The excited electrons also create an imbalance in the molecular structure in the metal of the vehicle effectively ionising the particles and making the car magnetic. Now cars always magnetise north at the front and south at the rear. This creates even more power as the vehicle is drawn to the one in front of it. This effect is dictated by the amount of excited electrons that have traveled to the drivers brain. The more electrons, the stronger the effect. Inevitabaly, the positively charged bumper of the rear car comes in contact with the negatively charged bumper of the rear car. It is very difficult to counter this massive magnetically generated HP increase judging by the amount of tow trucks I see in wet weather

sathid
28-06-2006, 09:22 AM
darwin's universal law of conservation of species:

Wetness = people getting excited.

In an ideal world the two most common forms of this phenomenon, would cancel each other out to keep populations constant.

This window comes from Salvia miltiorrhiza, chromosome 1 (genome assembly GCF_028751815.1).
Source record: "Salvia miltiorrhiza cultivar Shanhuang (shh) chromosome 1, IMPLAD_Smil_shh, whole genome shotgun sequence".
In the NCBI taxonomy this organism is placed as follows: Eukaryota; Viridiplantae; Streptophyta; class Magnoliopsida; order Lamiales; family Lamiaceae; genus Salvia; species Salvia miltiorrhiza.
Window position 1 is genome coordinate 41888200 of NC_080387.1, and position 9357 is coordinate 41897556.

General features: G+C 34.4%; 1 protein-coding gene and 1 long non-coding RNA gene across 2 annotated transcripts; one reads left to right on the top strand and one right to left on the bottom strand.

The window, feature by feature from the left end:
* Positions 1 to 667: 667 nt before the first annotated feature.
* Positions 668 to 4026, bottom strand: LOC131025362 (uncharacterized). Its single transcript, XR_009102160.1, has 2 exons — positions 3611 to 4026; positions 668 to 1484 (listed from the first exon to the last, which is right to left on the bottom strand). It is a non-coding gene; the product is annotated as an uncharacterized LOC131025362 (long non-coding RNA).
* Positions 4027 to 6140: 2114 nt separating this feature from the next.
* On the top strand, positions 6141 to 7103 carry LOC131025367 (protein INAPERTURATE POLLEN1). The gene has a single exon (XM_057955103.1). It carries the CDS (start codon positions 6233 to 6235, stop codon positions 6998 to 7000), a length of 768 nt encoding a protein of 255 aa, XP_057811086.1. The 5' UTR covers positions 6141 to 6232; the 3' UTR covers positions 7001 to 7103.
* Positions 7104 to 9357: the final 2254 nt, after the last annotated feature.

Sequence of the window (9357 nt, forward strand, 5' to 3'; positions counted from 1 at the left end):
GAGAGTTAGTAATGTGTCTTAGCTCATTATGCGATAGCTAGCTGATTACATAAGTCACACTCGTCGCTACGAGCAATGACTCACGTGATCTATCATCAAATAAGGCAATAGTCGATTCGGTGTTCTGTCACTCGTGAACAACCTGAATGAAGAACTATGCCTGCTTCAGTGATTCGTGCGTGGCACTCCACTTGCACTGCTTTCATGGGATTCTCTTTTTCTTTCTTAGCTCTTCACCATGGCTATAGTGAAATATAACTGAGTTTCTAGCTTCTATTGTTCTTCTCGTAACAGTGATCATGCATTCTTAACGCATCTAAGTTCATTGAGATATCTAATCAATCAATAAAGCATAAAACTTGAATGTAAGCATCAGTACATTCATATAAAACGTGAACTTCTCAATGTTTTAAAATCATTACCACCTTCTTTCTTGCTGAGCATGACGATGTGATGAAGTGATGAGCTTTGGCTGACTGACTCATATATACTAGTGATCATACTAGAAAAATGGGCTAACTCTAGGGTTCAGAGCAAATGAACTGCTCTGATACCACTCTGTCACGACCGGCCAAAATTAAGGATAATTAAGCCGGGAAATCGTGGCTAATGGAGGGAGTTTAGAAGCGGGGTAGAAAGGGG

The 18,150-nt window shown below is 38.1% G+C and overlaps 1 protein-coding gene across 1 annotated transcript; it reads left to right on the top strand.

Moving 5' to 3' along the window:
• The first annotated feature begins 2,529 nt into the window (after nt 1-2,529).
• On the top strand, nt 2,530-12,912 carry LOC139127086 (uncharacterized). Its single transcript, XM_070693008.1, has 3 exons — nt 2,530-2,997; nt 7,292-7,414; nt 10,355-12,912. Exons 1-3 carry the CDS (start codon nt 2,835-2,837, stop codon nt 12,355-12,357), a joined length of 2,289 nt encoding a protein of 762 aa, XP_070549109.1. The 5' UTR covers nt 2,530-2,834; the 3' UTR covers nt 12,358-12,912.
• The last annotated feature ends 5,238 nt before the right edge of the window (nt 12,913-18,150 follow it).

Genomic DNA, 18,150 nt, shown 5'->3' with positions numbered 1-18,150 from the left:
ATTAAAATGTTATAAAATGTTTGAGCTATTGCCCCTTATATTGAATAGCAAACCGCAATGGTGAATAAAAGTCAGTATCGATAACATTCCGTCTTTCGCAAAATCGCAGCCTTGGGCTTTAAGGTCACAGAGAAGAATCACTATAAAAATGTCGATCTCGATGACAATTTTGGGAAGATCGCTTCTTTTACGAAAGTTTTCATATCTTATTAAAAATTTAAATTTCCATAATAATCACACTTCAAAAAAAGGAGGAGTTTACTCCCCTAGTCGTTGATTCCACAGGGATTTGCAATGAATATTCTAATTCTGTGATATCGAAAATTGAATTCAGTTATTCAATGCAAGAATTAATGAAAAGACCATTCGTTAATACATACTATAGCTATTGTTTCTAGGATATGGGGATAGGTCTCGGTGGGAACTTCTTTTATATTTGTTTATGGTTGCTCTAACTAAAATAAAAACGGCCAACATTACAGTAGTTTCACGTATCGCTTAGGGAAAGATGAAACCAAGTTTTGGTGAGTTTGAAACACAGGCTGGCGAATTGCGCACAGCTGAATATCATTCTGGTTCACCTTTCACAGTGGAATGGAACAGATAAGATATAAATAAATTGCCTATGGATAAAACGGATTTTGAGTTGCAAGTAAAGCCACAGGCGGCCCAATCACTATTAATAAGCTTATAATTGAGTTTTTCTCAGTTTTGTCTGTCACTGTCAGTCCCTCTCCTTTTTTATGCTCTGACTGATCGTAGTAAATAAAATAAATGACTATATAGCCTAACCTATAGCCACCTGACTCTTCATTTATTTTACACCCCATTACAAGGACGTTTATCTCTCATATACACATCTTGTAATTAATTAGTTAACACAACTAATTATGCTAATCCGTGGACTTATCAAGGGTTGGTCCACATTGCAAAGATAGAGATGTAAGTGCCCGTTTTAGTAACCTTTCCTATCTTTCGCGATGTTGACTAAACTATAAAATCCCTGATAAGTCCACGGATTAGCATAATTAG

Pkunk
28-06-2006, 10:40 AM
....and you wonder why insuring a commadore for an under 25's male is expensive.

At every other set of lights i see a commadore bagging it up in the wet, sliding out... and nearly coming to grief :P

seandre
28-06-2006, 12:03 PM
Wet roads and young drivers keep me employed :D

EMVY
28-06-2006, 12:13 PM
Wet roads and young drivers keep me employed :D
[/b]
Which means you either work at a Panelbeater or a Hospital? :blink:

Scoundrel
28-06-2006, 02:06 PM
....and you wonder why insuring a commadore for an under 25's male is expensive.

At every other set of lights i see a commadore bagging it up in the wet, sliding out... and nearly coming to grief :P
[/b]

Watersports :lol:

gytr_r1
28-06-2006, 02:52 PM
It works for bikes too... I recall doing 9,000 rpm in 4th, at 20kmh once... across an intersection... in the rain.

Last year I passed a car on the way to Cairns on the R1 on the highway, and on a 6th gear roll-on from 100, the supercharging effect of the rain snapped me sideways enough for the ute behind me to slam on the brakes... the hp increase effect is multiplied with white lines... Obviously my rwhp leapt from 160 to more than a motogp bike... it obviously increases hp dramatically. I mean you get so powerful even your front tyre slides...

rod
28-06-2006, 04:54 PM
It seems to get into the throttle cable/linkages too, making them work a lot better. I tell you, that stuff is liquid grunt. Clouds rulz0r!!!1